I felt only slightly sorry for the person who had to stand next to me during the recent Montgomery Chorale concert. She probably would have preferred a stronger, more accurate voice. But I had squeezed in under the “good enough” category when I took my place in the alto section, and there I was.
I’m not deaf, though, and I do have empathy for those who would have preferred to stand next to a leader but what they got was me.
The lady in front of me may have had other concerns. After the concert, I apologized for poking her in the back with my folder (several times). She said it happens and that she didn’t notice. A charitable response.
Joining the Montgomery Chorale was about being around different people from different houses of worship and in the presence of a different type of music. If it meant stepping up in areas where I am under-qualified, so be it. If it meant being someone who can’t quite figure out how to hold a folder without poking another alto in the back, so be it. If it meant being unable to turn a page of music at the right time, as if a prankster snuck Elmer’s glue between the sheets when I wasn’t looking… well, that’s what it means.
Sometimes you have to step up and be a leader when you aren’t prepared to be a leader. But sometimes you’re doing quite a lot when you’re just stepping up to get in the group.
The most concerning moment was a year ago August, the first Tuesday of the first rehearsal I attended. I had signed up with the hope of newness, but by the time I was driving across town, the dread of the unknown was starting to take over. Right when I stepped out of my car, though, I saw a friendly face in the parking lot, so I already knew somebody. Then in the rehearsal hall, I saw more people I knew.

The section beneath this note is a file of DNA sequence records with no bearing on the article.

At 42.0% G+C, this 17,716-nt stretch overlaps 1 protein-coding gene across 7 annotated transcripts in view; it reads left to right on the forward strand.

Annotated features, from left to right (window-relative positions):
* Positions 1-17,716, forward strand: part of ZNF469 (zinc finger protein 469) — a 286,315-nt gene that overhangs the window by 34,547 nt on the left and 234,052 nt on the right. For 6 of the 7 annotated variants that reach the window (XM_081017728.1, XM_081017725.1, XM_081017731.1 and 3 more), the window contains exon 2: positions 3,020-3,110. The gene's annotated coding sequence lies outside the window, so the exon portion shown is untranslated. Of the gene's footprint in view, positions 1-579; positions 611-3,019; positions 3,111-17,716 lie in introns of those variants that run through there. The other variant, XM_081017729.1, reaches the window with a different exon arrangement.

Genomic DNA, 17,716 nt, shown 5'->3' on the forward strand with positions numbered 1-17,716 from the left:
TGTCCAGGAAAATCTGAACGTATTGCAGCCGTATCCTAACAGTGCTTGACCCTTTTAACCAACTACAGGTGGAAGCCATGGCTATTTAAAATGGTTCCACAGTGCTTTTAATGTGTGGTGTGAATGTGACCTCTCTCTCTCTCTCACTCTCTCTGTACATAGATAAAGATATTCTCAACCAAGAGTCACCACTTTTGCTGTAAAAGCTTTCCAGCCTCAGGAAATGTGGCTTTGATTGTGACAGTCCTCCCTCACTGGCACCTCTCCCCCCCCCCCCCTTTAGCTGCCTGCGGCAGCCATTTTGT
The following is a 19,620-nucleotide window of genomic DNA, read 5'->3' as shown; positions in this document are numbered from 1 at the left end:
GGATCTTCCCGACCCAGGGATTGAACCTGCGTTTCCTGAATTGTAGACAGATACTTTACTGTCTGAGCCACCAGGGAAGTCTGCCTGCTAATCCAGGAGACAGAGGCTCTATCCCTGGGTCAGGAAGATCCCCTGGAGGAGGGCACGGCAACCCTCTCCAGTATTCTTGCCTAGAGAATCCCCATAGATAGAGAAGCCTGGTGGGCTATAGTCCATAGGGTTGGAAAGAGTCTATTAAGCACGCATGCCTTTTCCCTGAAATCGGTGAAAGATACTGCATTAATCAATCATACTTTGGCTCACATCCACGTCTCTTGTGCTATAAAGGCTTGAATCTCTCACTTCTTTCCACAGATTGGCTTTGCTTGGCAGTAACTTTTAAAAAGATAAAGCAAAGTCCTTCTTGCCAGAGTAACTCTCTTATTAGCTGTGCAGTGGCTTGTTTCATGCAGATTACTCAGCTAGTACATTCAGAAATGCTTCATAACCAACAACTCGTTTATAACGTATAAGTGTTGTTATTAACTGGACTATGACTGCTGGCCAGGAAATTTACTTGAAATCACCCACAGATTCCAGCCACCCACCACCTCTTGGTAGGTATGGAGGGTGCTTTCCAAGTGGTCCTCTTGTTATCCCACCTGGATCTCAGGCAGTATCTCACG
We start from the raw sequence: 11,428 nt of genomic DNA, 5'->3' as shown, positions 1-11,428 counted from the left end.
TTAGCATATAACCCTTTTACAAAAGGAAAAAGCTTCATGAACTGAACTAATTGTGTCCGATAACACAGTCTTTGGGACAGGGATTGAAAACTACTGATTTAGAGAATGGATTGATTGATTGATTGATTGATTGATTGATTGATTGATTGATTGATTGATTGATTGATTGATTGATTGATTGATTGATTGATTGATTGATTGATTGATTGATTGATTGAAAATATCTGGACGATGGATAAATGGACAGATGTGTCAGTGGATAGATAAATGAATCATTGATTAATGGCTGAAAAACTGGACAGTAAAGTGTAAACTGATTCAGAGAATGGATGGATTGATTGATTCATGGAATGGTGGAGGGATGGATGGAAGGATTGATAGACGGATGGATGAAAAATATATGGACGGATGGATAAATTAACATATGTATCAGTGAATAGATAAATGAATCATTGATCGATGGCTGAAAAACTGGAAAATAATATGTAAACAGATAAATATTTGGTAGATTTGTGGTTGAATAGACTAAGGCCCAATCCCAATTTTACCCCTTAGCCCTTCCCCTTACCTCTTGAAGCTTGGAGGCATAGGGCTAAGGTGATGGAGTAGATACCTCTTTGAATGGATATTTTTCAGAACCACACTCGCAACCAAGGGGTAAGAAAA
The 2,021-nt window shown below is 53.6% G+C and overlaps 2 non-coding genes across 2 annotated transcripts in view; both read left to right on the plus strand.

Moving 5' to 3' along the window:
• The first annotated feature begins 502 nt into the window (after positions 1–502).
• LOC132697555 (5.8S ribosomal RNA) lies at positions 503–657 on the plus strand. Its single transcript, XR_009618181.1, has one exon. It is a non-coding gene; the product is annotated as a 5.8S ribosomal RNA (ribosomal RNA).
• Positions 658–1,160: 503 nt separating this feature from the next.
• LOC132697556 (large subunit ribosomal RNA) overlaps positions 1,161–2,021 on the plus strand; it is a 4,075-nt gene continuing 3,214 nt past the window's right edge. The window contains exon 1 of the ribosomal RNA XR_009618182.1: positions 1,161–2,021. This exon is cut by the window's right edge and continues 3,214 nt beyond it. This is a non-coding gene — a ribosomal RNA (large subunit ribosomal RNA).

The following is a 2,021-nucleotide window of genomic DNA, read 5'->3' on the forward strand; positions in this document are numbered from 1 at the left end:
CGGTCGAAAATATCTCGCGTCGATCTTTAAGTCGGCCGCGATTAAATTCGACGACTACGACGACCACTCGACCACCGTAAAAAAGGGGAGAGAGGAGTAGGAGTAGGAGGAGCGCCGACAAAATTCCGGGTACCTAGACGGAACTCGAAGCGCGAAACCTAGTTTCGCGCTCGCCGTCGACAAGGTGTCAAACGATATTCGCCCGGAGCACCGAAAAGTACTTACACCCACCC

Turns out, other people were new too, which I didn’t realize. Sometimes you think everybody’s in a different boat – one that got there ahead of you – but many times they’re in the same boat you are.
As we ended that first rehearsal, I spoke to a colleague I’d known way back when. She asked, “How long have you been in the Chorale?” I answered, “About two hours. How about you?” Same.
At times this different type of music means singing words from a language not my own. Like Hebrew, Russian or Latin. The opening piece for this particular concert, Ubi Caritas, has Latin text that begins:
Ubi caritas et amor, Deus ibi est.
Congregavit not in unum Christi amor.
I can’t read Latin, but I can pick out some words. Charity. Love. God. Congregate. One. Christ.
So, you put some lyrics together you don’t quite understand, and you put some music together that you are trying to follow, and you stand together with a lot of others trying to do the same… it works in, shall we say, concert. One sound, one hope, one experience.
Which in this case fits the translation: “Where charity and love are, God is there. Christ’s love has gathered us into one.”
Whether you’re ahead or behind, alone or together, frightened or brave, we really are all in the same boat.
Enjoy your magnificent journey.
– Minnie Lamberth
The Magnificent Journey
Vol. 2, Issue 37